Different strokes in Brussels and Chibok – Part 2
Continued from yesterday
The most criminal of all the negligence was failure to bring in experts. Even in a war situation specialists still operated in any case, was there war in Chibok?
Who has been there? No Okada riders; if it was deserted soon after, surely it is not still deserted. Our soldiers tell us they could not fight Boko Haram because they had no weapons yet the military bosses stole billions with no conscience for 246 girls. Are we to assume that Boko Haram is still operating in Chibok? Obviously not, if the schools have now been rebuilt, thus disturbing further the crime scene.
The only thing that is certain in Nigeria is that where there is money Nigerians will convert it. Chibok is part of the insurgency and the history of Nigeria’s response to that insurgency is despicable. Let us not go into the bigger issue of the insurgency. Let’s be specific about Chibok, a national disgrace. It was, apparently not a singular incident: kidnapping of girls had been going on and is still going on. That seems to be the extent of our knowledge and involvement. Where are the pastors and mullahs of the area? They have no information. There are no neighbouring villages. I remember meeting several maigads (night watchmen), who came from Chibok and who were housing their relatives in Lagos. I interviewed them. They told me about the general horrors of the North East and how they have now a network where they keep their people in Lagos and elsewhere.
I am appalled at the failure of the Press – print, radio and television as to what happened in Chibok. Not one journalist I know has been there – admittedly it is not safe and is in a war zone. All the news and information we get about North East and especially, Chibok is from foreign journalists who have been there. Where are the interviews with the parents of these girls, the follow up? Have they all left Chibok? Of course not!
Now a new racket has begun on the so called IDP (Internally Displaced Persons) where again there is money and some will disappear under this scheme? We have centres for them all over Nigeria – Yola, Abeokuta, Oyo and Osun, etc.
Back to Chibok – what does that event tell us about Nigerians? No one mobilised the country to express solidarity with those who suffered in Chibok. We did not even go there or hold services and prayers for them daily. There are no places for us to go even outside Chibok to express our solidarity, to send a message that they have not been forgotten. All we hear are excuses, they may be married. Last week the Sunday Times in London revealed that they found 91 of our girls and reported to the authorities who did nothing. There has been no mobilisation; no way to express our feelings of the loss of our children. No solidarity, no intelligence – in fact the girls have been forgotten, no hope of closure.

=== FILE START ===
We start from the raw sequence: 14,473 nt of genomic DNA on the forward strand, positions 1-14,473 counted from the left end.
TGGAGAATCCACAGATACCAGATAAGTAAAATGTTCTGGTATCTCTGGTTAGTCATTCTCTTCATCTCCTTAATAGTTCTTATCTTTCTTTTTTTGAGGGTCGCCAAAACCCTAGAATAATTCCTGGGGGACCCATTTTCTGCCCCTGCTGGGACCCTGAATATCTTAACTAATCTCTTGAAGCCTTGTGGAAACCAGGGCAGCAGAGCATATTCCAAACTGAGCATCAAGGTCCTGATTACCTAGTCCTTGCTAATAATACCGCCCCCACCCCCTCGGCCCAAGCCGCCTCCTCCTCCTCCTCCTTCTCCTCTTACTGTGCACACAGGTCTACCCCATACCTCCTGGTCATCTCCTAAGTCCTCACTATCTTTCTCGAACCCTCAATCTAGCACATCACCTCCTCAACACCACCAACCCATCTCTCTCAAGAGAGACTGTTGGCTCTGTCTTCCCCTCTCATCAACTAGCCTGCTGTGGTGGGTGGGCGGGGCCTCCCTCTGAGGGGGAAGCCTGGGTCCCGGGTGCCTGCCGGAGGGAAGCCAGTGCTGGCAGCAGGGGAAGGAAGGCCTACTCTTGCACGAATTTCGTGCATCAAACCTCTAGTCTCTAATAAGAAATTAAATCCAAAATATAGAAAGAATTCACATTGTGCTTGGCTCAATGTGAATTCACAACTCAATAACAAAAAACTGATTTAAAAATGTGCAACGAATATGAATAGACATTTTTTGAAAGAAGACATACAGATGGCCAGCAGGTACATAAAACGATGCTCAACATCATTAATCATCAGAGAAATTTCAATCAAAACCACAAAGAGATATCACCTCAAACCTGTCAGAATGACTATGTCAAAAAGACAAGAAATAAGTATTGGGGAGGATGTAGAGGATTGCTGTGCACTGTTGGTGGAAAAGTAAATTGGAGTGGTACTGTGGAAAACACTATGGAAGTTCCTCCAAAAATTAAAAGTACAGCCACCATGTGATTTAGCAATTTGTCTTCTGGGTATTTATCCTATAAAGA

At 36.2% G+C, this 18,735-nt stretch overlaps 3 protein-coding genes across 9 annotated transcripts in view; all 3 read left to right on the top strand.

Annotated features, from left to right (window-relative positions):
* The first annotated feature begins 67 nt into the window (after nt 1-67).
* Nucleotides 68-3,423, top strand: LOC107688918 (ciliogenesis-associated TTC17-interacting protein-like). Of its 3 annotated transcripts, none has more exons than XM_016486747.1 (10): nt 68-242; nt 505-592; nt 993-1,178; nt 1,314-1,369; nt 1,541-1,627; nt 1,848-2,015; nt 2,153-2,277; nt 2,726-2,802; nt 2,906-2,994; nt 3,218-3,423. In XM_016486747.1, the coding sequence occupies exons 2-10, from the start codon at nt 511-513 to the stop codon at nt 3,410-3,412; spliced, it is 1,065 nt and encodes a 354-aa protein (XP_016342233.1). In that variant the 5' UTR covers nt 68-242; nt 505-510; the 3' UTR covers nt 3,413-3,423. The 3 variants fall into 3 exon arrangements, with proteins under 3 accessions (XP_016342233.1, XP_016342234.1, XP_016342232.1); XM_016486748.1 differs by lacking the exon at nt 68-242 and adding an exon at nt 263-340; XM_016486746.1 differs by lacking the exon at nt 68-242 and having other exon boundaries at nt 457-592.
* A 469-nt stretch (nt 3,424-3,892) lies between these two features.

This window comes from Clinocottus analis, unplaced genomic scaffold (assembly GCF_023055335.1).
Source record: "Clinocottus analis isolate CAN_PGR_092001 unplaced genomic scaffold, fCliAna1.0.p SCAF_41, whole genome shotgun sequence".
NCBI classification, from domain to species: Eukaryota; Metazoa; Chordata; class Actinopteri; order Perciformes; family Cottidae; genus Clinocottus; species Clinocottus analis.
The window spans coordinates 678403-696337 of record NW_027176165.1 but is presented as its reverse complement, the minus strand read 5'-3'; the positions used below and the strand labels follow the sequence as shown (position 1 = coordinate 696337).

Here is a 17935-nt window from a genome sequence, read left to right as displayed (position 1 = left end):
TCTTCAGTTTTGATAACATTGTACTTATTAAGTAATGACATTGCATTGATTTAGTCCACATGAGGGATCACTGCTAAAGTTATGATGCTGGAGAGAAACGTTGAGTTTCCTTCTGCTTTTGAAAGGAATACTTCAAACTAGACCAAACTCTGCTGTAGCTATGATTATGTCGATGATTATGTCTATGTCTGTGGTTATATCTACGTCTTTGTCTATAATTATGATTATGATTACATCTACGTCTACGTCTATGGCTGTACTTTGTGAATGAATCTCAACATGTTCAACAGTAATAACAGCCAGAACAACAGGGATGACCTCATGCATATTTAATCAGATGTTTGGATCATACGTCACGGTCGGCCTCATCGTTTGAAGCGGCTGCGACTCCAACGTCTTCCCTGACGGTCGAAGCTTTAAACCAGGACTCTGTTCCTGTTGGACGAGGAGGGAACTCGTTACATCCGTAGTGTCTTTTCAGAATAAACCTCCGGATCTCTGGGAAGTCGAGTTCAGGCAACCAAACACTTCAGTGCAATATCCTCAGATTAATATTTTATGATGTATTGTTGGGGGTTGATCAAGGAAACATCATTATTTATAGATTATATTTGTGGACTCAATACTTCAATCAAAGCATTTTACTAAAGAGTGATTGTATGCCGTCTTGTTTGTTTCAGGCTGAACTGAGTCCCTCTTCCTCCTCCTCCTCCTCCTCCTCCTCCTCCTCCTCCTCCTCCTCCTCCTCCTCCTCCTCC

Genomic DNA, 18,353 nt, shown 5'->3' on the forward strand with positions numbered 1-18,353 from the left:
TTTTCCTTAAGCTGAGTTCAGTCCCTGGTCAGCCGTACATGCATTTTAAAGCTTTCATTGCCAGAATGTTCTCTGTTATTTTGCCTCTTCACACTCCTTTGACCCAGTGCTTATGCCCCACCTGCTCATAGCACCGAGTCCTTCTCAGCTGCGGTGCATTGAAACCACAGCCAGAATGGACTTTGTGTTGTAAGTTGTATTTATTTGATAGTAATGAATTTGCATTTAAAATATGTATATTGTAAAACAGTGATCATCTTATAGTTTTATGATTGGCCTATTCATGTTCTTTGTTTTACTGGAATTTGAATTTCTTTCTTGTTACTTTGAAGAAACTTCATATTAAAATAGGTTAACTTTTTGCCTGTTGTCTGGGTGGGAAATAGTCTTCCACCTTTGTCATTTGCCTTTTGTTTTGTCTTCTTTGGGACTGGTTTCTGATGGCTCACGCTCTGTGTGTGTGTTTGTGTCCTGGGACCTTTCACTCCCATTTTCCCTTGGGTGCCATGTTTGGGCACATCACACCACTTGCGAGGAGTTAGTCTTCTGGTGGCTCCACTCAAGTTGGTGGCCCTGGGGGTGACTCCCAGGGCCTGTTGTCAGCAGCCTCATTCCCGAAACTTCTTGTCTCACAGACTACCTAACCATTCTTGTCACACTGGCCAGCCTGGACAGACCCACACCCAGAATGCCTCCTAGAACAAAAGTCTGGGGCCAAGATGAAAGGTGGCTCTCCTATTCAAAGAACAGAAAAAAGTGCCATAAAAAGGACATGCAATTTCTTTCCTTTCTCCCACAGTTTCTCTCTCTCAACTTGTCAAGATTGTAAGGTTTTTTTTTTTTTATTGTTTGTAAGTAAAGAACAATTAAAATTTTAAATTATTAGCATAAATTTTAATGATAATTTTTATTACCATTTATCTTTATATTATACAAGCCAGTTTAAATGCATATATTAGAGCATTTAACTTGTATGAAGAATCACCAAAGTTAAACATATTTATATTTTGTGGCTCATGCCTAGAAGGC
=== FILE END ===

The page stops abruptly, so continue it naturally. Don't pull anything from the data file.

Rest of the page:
Instead we blame MTN and impose a ridiculous fine on them for not helping in Chibok and Boko Haram. How is that fine justifiable when we have not freed one of our children captured? Every now and again we have our security people tell us they know where they are but cannot free them for fear that the girls would be killed. What preposterous rubbish! Our message on Chibok should be that we are unified with you, we suffer with you, we will free you; our enemies cannot and will not defeat us. Where are our civil defence forces who love to appear at parades in their resplendent uniforms like castrated popinjays? Their uniforms are better sown and fit better than our military uniform. Do they not have a role in Chibok?
Are we really that callous? Is this a national trait? It must be. We can fit tens of thousands of applicants in a stadium, each paying N1000 for a form to apply to join the immigration service. That exercise killed many young people – no inquiry. The minister did not resign, etc. In the UK when Liverpool football fans died from a stampede similar to that of the immigration applicants – the minister, Police Chief, etc. resigned – the inquiry took several years but closure came eventual after 11 years. Instead of our leaders covering their heads in shame – they are in armoured convoys of 12 to 15 cars, sirens blaring as they move at speed to nowhere meaningful.
In Brussels, within days, they found the bomb making factories, have named the suspects and are on a man hunt to pick up the last one. Can any one imagine this happening here? Boko Haram detonates roughly a bomb every week or fortnight. Where are these bombs made? Much can be told about the manufacture of a home made bomb because the maker leaves a footprint telling where he learned his craft, sometimes how and who taught him.
Nigeria prides itself on its African tradition which above all else is based on the family, both immediate and extended. When these girls of Chibok were kidnapped there was no feeling of outrage. The rest of the world felt the terrorists attack as an intolerable breach of human right and the right of children, and in world-wide disgust for Boko Haram. The Nigeria government would have sympathised more had we lost 246 cattle. The intelligence was zero; no trackers were employed, no specialist, not even mercenaries when we knew of the location of 90 of these girls. No questions about the girls abducted at Chibok have been satisfactorily answered and none seem to be forthcoming.
Dr. (Ambassador) Patrick Dele Cole, OFR, wrote from Lagos.